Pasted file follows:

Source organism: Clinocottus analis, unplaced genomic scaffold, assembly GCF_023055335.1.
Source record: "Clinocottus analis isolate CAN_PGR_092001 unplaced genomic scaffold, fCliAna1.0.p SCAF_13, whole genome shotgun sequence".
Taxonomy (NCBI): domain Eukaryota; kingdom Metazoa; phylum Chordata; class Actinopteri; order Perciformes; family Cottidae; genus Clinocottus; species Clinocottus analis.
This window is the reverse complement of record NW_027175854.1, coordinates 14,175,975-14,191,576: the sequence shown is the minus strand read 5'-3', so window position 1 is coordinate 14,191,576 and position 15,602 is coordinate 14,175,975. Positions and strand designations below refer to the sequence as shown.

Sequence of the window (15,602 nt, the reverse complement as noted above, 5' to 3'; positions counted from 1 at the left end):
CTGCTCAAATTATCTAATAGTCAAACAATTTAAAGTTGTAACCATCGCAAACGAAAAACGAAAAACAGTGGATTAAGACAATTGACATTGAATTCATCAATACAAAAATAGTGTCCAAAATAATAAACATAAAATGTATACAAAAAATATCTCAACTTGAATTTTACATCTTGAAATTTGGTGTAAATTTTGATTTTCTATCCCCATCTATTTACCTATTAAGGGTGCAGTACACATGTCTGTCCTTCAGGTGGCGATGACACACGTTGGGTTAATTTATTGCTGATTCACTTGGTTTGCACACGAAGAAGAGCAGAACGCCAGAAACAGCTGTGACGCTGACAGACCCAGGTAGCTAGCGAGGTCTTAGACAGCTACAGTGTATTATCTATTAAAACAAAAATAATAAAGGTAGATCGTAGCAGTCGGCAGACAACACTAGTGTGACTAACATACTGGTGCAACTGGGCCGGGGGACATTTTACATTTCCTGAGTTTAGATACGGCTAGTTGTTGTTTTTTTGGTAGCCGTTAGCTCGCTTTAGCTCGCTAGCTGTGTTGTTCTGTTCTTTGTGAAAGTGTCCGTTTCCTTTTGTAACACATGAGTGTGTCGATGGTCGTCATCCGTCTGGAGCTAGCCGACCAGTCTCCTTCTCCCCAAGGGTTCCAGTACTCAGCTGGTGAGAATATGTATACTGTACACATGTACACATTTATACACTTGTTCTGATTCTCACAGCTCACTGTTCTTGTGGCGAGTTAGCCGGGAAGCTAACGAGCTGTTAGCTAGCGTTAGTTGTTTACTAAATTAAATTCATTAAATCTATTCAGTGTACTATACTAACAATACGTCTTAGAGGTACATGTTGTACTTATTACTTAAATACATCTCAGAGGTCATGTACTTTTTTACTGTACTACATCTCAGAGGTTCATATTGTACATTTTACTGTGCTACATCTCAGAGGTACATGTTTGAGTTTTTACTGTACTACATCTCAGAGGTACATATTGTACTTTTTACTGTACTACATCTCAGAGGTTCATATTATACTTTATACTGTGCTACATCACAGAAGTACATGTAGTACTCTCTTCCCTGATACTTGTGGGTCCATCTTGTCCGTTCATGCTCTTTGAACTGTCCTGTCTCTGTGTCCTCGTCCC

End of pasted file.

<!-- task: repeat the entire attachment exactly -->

Source organism: Clinocottus analis, unplaced genomic scaffold, assembly GCF_023055335.1.
Source record: "Clinocottus analis isolate CAN_PGR_092001 unplaced genomic scaffold, fCliAna1.0.p SCAF_13, whole genome shotgun sequence".
Taxonomy (NCBI): domain Eukaryota; kingdom Metazoa; phylum Chordata; class Actinopteri; order Perciformes; family Cottidae; genus Clinocottus; species Clinocottus analis.
This window is the reverse complement of record NW_027175854.1, coordinates 14,175,975-14,191,576: the sequence shown is the minus strand read 5'-3', so window position 1 is coordinate 14,191,576 and position 15,602 is coordinate 14,175,975. Positions and strand designations below refer to the sequence as shown.

Sequence of the window (15,602 nt, the reverse complement as noted above, 5' to 3'; positions counted from 1 at the left end):
CTGCTCAAATTATCTAATAGTCAAACAATTTAAAGTTGTAACCATCGCAAACGAAAAACGAAAAACAGTGGATTAAGACAATTGACATTGAATTCATCAATACAAAAATAGTGTCCAAAATAATAAACATAAAATGTATACAAAAAATATCTCAACTTGAATTTTACATCTTGAAATTTGGTGTAAATTTTGATTTTCTATCCCCATCTATTTACCTATTAAGGGTGCAGTACACATGTCTGTCCTTCAGGTGGCGATGACACACGTTGGGTTAATTTATTGCTGATTCACTTGGTTTGCACACGAAGAAGAGCAGAACGCCAGAAACAGCTGTGACGCTGACAGACCCAGGTAGCTAGCGAGGTCTTAGACAGCTACAGTGTATTATCTATTAAAACAAAAATAATAAAGGTAGATCGTAGCAGTCGGCAGACAACACTAGTGTGACTAACATACTGGTGCAACTGGGCCGGGGGACATTTTACATTTCCTGAGTTTAGATACGGCTAGTTGTTGTTTTTTTGGTAGCCGTTAGCTCGCTTTAGCTCGCTAGCTGTGTTGTTCTGTTCTTTGTGAAAGTGTCCGTTTCCTTTTGTAACACATGAGTGTGTCGATGGTCGTCATCCGTCTGGAGCTAGCCGACCAGTCTCCTTCTCCCCAAGGGTTCCAGTACTCAGCTGGTGAGAATATGTATACTGTACACATGTACACATTTATACACTTGTTCTGATTCTCACAGCTCACTGTTCTTGTGGCGAGTTAGCCGGGAAGCTAACGAGCTGTTAGCTAGCGTTAGTTGTTTACTAAATTAAATTCATTAAATCTATTCAGTGTACTATACTAACAATACGTCTTAGAGGTACATGTTGTACTTATTACTTAAATACATCTCAGAGGTCATGTACTTTTTTACTGTACTACATCTCAGAGGTTCATATTGTACATTTTACTGTGCTACATCTCAGAGGTACATGTTTGAGTTTTTACTGTACTACATCTCAGAGGTACATATTGTACTTTTTACTGTACTACATCTCAGAGGTTCATATTATACTTTATACTGTGCTACATCACAGAAGTACATGTAGTACTCTCTTCCCTGATACTTGTGGGTCCATCTTGTCCGTTCATGCTCTTTGAACTGTCCTGTCTCTGTGTCCTCGTCCC